Origins and Development
When the fortress and castle were founded, where they were situated and how they evolved over time, are questions to which we are unlikely to find fully satisfactory answers.
The Iron Age settlement area seems to correspond to the northern and southern part of the hill, but we know nothing about the distribution of structures from the days of the Roman Republic or the Roman Empire, or indeed of the period that followed the collapse of the empire.
It is possible that the Islamic settlement on the hill dates back to the 8th century AD and that the existing city was fortified soon after. Largescale construction work took place in Lisbon during the Umayyad period, more specifically in the time of Hisam al-Mu’ayyad bi-lllãh. According to a commemorative inscription dated to 985, these were undertaken by Almanzor. This inscription uses the term madina when referring to Lisbon, which means walled city. Thus, it can be deduced that, at least from the 10th century, the city of Lisbon was protected by a large wall that had been severely damaged and was in urgent need of repair.
Although it is widely accepted that there was a fortified city with a kasbah, there remain many doubts about the existence of a castle and the records left by twelfth-century crusaders and Muslim geographers are silent on this matter.
The oldest references to a castle within the walled perimeter of the kasbah date back to the time of D. Afonso III, the monarch who introduced the principles of active defence in Portugal, which are present in this fortress, and of his son, D. Dinis.
The castle we see today is, without doubt, a gothic castle; it features a quadrangular layout, an elbow shaped gateway, 10 quadrangular turrets attached to the castle wall and a barbican in the more vulnerable south-eastern area, with a thickened base and moat, featuring medieval drawings and inscriptions, and the existence of Albarrana towers.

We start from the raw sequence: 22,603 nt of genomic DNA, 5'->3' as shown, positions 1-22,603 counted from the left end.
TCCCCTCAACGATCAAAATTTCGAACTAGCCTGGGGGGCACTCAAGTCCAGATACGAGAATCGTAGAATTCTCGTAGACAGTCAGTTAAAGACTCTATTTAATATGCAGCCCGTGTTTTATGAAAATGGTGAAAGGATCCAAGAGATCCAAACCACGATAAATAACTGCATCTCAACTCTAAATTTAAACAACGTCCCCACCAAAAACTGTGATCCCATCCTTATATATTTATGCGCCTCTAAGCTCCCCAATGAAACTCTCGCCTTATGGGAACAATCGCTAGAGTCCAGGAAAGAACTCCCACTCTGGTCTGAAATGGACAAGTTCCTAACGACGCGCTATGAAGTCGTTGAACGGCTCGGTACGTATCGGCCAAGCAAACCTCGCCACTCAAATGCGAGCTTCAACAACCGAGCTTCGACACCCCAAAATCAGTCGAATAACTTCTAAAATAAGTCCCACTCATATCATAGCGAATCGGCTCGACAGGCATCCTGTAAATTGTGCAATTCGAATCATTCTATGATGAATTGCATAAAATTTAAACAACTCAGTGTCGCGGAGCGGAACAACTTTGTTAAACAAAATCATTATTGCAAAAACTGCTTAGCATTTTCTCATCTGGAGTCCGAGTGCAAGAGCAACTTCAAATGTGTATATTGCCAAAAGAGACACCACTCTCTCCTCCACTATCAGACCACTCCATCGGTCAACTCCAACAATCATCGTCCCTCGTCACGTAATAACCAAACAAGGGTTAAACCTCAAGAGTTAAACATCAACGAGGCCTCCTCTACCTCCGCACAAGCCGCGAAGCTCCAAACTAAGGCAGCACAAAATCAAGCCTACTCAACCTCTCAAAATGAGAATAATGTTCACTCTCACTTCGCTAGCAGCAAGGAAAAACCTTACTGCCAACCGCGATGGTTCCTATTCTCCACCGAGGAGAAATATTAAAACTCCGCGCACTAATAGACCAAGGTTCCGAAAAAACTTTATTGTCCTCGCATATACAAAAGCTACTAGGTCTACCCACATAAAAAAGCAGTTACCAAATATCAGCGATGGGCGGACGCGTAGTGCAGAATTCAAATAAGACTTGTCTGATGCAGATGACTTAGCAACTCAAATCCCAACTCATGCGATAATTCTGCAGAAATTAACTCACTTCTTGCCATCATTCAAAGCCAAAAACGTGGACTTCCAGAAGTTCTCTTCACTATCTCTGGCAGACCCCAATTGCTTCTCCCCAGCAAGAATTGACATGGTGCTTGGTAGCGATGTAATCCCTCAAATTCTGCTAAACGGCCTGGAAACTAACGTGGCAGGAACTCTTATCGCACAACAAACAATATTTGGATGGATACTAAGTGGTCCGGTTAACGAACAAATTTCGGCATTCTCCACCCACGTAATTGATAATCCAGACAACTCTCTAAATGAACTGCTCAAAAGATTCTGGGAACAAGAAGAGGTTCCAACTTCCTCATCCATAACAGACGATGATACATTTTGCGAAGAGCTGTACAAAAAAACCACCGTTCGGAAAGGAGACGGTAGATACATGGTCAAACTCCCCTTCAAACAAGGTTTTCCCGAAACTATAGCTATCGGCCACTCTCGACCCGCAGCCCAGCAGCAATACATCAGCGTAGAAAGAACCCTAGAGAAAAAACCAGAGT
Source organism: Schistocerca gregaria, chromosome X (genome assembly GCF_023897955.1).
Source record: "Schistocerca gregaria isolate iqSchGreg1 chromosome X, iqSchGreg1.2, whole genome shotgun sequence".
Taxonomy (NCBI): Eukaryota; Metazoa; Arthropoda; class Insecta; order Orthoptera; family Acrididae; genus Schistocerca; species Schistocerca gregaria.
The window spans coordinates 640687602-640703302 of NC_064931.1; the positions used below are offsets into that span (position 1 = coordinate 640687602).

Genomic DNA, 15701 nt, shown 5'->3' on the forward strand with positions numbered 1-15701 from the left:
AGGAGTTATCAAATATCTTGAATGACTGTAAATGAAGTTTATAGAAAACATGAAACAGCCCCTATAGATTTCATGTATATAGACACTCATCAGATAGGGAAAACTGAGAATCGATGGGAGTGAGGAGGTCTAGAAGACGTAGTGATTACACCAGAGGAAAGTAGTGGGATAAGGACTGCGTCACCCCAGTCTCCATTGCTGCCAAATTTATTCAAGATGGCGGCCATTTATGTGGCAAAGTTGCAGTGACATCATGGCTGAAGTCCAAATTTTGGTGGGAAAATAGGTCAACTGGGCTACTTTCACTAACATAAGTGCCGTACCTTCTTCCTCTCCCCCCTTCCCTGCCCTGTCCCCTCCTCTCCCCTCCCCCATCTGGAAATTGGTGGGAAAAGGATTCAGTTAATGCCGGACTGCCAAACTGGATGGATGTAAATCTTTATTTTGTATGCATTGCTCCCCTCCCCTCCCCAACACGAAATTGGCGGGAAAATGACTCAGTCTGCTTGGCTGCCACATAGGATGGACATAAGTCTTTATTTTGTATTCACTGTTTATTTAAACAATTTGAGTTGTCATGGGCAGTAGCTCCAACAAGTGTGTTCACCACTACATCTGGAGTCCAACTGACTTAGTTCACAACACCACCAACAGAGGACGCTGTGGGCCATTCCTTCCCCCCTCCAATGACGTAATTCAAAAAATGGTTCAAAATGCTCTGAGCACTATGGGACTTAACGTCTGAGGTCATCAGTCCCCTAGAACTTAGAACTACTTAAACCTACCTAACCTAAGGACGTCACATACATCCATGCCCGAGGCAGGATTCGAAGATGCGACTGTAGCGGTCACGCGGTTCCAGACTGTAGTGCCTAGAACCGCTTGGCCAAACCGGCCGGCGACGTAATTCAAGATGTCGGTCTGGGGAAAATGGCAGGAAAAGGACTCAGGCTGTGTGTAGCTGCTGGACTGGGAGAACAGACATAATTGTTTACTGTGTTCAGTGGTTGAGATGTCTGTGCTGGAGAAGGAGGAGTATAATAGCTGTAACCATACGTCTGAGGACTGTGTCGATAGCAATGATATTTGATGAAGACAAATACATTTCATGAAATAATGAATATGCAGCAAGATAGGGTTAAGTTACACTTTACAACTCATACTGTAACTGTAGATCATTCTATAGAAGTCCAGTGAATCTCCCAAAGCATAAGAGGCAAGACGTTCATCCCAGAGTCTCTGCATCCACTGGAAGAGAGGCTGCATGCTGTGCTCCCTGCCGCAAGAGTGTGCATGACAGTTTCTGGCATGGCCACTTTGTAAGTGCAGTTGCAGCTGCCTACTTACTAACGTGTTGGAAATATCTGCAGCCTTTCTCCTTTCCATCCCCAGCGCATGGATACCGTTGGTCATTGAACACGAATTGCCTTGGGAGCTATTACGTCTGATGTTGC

The fortress underwent extensive modifications over time; transformative buildings work took place during the reigns of King Afonso Henriques (following the conquest of the city), King Afonso III, King Denis (a well-documented period), King Ferdinand, and even during the reigns of King John I and Afonso V. King Manuel and King Sebastian also oversaw extensive modifications to the fortification.
We also have material evidence of the process by which the castle became a residential area, which probably began in the 13th century.
With the union of the crowns in 1580, the castle took on other roles: military base, prison and hospital. Fernando Álvarez de Toledo y Pimentel, Duke of Alba and the Castilian military garrison were stationed here for two years.
The Castle and the Palace were severely affected by the great earthquake of 1755 and, in the period that followed, a large military base was built here. This was later demolished in 1939-1940.